The fitbump top 8 pregnancy exercises

Although at times it hasn't quite gone to plan, these last 9 months of training has been quite an adventure.

I had entered into the Bath half marathon with the full intention of completing it at 16 weeks but hyperemesis had other ideas. Pelvic girdle pain has meant that I’ve had to adapt my training completely within the third trimester but overall I’ve managed to strength train consistently on average 3-4 times per week on top of walking, stretching and doing my pregnancy core exercises daily ( if not every other day). It hasn’t been perfect, as nothing ever is, but the consistency of my training has meant I’ve put on the necessary amount of weight, maintained a decent amount of muscle, a good amount of strength and most importantly I’ve kept on top of my anxiety and depression. I can’t wait to get started on my postnatal fitness journey and I’m hoping I only have a few pregnancy training sessions left. To reflect on my pregnancy training I thought I’d share my top 8 exercises that have helped me train continuously and safely during the last 9 months.

Although at times it hasn't quite gone to plan, these last 9 months of training has been quite an adventure.

 

  1. Goblet squats. I have done these all the way through my pregnancy, from the early weeks to this morning at 40+ ! I’ve halved my usual weight ( usually a 20kg plus Kettlebell and dropped down to an 8kg) as my pregnancy has progressed and I’ve gradually decreased the depth of my squat to no lower than 90 degrees to prevent any ligament strain around my pelvis.
  2. Press ups. Perfect for keeping your chest strong all the way through pregnancy. I’ve adapted these as my bump has grown to decrease abdominal pressure in order to prevent diastasis recti as much as possible. Going from full press ups to, intermediate to box, I’ve also varied them by doing incline and wall press ups.
  3. Resistance band squat variations. So versatile and brilliant for keeping the glutes activated as this can be a real problem during pregnancy as posture changes and different muscles come into play. I’ve done everything from squat jumps in the early weeks to using the band while doing a weighted squat, side to side squats to just basic squats toward the end.
  4. Deadlift variations. If you’re a first time mum- to -be then you’re in for a shock, you’ve never lifted and carried as much as you do when you have children- from baby, car seats, changing bags, all the other bags,  to bikes and scooters (I could go on) you need to be strong, know how to lift and carry properly to avoid injury and strain. Modifying these as my pregnancy has progressed I’ve gone from traditional barbell deadlfits, sumo Kettle bell, to straight leg ; perfect for PGP suffers as your hips stay in line, in a stable position and your glutes and hamstrings get a really good working. Even as you decreasing your weight, as long as you’re activating the right muscles the movement is still very effective.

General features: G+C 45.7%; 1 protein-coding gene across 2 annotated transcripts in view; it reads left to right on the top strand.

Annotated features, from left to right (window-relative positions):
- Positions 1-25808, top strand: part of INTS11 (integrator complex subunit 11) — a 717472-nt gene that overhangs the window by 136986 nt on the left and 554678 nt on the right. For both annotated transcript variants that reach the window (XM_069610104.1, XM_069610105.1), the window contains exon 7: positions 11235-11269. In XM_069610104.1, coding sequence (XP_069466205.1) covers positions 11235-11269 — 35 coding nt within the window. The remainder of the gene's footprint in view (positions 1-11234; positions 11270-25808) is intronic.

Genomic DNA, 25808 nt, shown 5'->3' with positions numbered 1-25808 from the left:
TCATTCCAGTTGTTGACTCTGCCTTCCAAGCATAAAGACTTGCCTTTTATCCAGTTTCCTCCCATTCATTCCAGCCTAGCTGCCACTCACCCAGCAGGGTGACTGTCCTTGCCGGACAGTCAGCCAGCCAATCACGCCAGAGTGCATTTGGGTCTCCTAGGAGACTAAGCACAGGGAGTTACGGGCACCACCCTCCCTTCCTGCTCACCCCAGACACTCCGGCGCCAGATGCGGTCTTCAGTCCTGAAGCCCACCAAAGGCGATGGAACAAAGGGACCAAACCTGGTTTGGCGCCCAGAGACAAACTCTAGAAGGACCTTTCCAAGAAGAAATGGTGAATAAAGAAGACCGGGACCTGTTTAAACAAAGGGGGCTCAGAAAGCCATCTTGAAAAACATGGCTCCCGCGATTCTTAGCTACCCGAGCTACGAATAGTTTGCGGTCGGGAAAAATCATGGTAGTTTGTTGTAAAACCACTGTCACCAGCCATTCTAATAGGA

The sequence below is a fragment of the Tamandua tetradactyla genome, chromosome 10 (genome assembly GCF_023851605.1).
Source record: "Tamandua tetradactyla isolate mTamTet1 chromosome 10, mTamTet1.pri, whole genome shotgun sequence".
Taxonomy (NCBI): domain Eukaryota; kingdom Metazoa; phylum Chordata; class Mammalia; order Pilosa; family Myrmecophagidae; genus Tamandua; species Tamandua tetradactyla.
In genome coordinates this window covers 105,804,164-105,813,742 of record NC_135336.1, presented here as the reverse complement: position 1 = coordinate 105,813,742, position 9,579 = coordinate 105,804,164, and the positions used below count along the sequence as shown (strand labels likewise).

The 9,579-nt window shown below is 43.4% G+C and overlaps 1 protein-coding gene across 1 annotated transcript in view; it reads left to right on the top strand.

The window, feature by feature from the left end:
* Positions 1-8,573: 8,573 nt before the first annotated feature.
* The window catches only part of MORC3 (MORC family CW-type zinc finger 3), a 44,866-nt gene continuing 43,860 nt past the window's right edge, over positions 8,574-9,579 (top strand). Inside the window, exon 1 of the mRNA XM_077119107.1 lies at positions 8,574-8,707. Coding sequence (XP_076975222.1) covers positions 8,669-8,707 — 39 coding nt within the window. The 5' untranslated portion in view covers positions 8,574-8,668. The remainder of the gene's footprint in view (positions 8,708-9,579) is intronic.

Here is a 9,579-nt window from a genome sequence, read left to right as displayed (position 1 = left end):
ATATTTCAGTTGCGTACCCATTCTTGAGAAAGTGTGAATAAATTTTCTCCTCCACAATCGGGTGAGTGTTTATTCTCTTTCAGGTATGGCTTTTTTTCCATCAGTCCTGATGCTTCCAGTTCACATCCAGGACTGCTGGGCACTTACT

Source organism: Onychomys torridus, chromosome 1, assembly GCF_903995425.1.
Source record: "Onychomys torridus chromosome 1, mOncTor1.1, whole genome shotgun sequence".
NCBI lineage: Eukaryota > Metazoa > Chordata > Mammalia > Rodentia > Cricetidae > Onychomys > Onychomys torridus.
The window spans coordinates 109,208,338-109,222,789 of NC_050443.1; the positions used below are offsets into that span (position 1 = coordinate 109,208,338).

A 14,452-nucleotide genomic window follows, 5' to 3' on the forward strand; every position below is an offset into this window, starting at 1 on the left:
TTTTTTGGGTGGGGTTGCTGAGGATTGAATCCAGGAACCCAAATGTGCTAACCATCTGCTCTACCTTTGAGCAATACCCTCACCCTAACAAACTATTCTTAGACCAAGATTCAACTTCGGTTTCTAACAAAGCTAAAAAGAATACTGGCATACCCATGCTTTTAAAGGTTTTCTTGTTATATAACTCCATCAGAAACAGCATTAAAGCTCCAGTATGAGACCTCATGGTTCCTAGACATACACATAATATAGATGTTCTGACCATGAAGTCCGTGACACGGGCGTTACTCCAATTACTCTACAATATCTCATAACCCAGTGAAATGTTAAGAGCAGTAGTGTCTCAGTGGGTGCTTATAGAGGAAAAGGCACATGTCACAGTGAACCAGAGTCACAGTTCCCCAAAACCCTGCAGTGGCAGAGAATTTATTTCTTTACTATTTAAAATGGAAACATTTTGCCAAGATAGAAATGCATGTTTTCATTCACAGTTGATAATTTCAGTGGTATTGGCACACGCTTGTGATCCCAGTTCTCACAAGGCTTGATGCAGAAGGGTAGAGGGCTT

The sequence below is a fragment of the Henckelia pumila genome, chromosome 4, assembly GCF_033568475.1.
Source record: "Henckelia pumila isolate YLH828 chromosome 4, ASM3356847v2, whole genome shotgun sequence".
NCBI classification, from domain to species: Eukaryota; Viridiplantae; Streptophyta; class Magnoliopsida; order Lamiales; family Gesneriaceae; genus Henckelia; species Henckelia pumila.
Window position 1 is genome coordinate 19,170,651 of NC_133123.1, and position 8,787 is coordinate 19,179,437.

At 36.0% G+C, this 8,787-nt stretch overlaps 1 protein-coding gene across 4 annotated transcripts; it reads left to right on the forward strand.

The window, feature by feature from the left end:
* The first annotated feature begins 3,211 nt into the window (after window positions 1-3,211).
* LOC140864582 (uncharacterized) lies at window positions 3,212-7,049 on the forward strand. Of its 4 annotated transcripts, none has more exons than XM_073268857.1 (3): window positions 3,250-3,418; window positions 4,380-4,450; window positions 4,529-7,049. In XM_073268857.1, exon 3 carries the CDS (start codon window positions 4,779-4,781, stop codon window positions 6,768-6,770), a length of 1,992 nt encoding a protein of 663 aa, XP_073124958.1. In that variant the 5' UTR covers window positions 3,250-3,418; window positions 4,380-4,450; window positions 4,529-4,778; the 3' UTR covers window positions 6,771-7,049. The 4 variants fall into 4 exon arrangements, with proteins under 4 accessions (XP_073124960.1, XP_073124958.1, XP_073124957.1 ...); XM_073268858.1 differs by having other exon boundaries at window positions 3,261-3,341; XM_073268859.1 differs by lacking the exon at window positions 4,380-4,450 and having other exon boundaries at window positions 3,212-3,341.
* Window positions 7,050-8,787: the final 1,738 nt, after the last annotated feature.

5. Glute & hip bridge variations. I’m a big fan of working the posterior chain ( as my clients are all aware ) hip stabilisation, recruitment of the glutes and deep core muscles is incredibly important, especially when pregnant. An abundance of variations for these exercises kept me going through most of the 9 months- from floor to elevated. I’ve only really stopped doing them in the last 6 weeks or so due to discomfort getting in and out of position.
  6. Single arm supported rows. I love working my arms, and I love any big pull movement, initially I kept up with pull ups but as my bump grew I moved to bent over rows and as they started to niggle at my lower back, the supported row ( one hand and knee on a bench ) has meant I’ve been able to keep my upper body weight range the same all the way through without compromising on comfort, posture and technique.
  7. Side planks. One of the pregnancy exercise myths is that you should avoid working your core – whilst traditional abdominal exercises should be avoided * see blog about diastasis recti – working your deep core TVA ( Transverse abdominus ), pelvic floor and lower back is essential. The TVA plays a huge role in the pushing phase of labour and it helps to keep your torso stable, especially as your posture becomes compromised during pregnancy. I’ve been able to continue to do side planks – modifying as my pregnancy has progressed – the whole way through.
  8. Resistance band torso rotations. This exercise is fantastic for TVA activation as well is keeping mobility through the mid and upper spine. Whilst my range of movement has decreased as the pregnancy has progressed, I’ve been able to do these comfortably all the way through.

All of these exercises are a perfect building block for a safe, effective and pregnancy specific training session. Whilst it is important to maintain activity while pregnant, strength training specifically for certain muscle groups and structural changes is crucial during pregnancy – which is why you should always see a specialist. All of my pregnancy training programs ( available only through the exclusive fitbump online membership) have been created for this amazing transformation- to help you go from the beginning, to the end and to the beginning of your postnatal journey (and quite possibly through pregnancy again.)
If you’d like more information on the fitbump online membership or if you would like to contact me directly to have your own pregnancy training program designed get in touch samala@fitbump.net
Happy bump training
Samala x